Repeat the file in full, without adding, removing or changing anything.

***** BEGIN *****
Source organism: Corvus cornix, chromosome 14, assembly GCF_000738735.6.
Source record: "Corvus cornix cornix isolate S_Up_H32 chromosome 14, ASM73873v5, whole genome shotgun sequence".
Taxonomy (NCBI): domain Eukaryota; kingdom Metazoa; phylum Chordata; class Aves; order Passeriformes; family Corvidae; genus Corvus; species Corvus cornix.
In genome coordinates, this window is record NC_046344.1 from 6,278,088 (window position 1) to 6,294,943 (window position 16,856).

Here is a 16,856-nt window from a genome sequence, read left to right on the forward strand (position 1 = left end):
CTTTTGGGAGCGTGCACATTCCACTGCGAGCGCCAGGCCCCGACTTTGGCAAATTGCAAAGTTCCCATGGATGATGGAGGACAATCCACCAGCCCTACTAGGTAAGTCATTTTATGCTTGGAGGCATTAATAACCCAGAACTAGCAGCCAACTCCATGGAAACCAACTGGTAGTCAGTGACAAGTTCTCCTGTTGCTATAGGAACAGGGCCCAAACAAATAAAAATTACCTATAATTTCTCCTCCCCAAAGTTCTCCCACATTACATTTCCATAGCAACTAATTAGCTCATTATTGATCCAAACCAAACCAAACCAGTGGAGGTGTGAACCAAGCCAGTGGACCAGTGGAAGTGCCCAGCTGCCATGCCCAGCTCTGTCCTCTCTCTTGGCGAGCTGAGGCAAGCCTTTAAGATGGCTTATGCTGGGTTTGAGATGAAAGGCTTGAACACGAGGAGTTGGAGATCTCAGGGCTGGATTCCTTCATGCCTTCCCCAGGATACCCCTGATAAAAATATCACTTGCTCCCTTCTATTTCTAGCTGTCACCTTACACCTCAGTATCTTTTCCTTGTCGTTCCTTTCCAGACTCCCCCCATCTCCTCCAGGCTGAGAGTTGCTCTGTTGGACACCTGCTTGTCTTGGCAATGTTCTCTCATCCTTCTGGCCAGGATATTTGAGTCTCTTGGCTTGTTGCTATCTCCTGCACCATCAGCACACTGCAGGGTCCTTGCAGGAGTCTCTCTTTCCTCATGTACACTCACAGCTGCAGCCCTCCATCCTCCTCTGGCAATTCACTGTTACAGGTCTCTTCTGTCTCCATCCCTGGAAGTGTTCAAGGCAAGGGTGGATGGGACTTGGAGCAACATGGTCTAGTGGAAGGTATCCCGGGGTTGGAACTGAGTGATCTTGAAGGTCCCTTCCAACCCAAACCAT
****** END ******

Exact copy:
Source organism: Corvus cornix, chromosome 14, assembly GCF_000738735.6.
Source record: "Corvus cornix cornix isolate S_Up_H32 chromosome 14, ASM73873v5, whole genome shotgun sequence".
Taxonomy (NCBI): domain Eukaryota; kingdom Metazoa; phylum Chordata; class Aves; order Passeriformes; family Corvidae; genus Corvus; species Corvus cornix.
In genome coordinates, this window is record NC_046344.1 from 6,278,088 (window position 1) to 6,294,943 (window position 16,856).

Here is a 16,856-nt window from a genome sequence, read left to right on the forward strand (position 1 = left end):
CTTTTGGGAGCGTGCACATTCCACTGCGAGCGCCAGGCCCCGACTTTGGCAAATTGCAAAGTTCCCATGGATGATGGAGGACAATCCACCAGCCCTACTAGGTAAGTCATTTTATGCTTGGAGGCATTAATAACCCAGAACTAGCAGCCAACTCCATGGAAACCAACTGGTAGTCAGTGACAAGTTCTCCTGTTGCTATAGGAACAGGGCCCAAACAAATAAAAATTACCTATAATTTCTCCTCCCCAAAGTTCTCCCACATTACATTTCCATAGCAACTAATTAGCTCATTATTGATCCAAACCAAACCAAACCAGTGGAGGTGTGAACCAAGCCAGTGGACCAGTGGAAGTGCCCAGCTGCCATGCCCAGCTCTGTCCTCTCTCTTGGCGAGCTGAGGCAAGCCTTTAAGATGGCTTATGCTGGGTTTGAGATGAAAGGCTTGAACACGAGGAGTTGGAGATCTCAGGGCTGGATTCCTTCATGCCTTCCCCAGGATACCCCTGATAAAAATATCACTTGCTCCCTTCTATTTCTAGCTGTCACCTTACACCTCAGTATCTTTTCCTTGTCGTTCCTTTCCAGACTCCCCCCATCTCCTCCAGGCTGAGAGTTGCTCTGTTGGACACCTGCTTGTCTTGGCAATGTTCTCTCATCCTTCTGGCCAGGATATTTGAGTCTCTTGGCTTGTTGCTATCTCCTGCACCATCAGCACACTGCAGGGTCCTTGCAGGAGTCTCTCTTTCCTCATGTACACTCACAGCTGCAGCCCTCCATCCTCCTCTGGCAATTCACTGTTACAGGTCTCTTCTGTCTCCATCCCTGGAAGTGTTCAAGGCAAGGGTGGATGGGACTTGGAGCAACATGGTCTAGTGGAAGGTATCCCGGGGTTGGAACTGAGTGATCTTGAAGGTCCCTTCCAACCCAAACCAT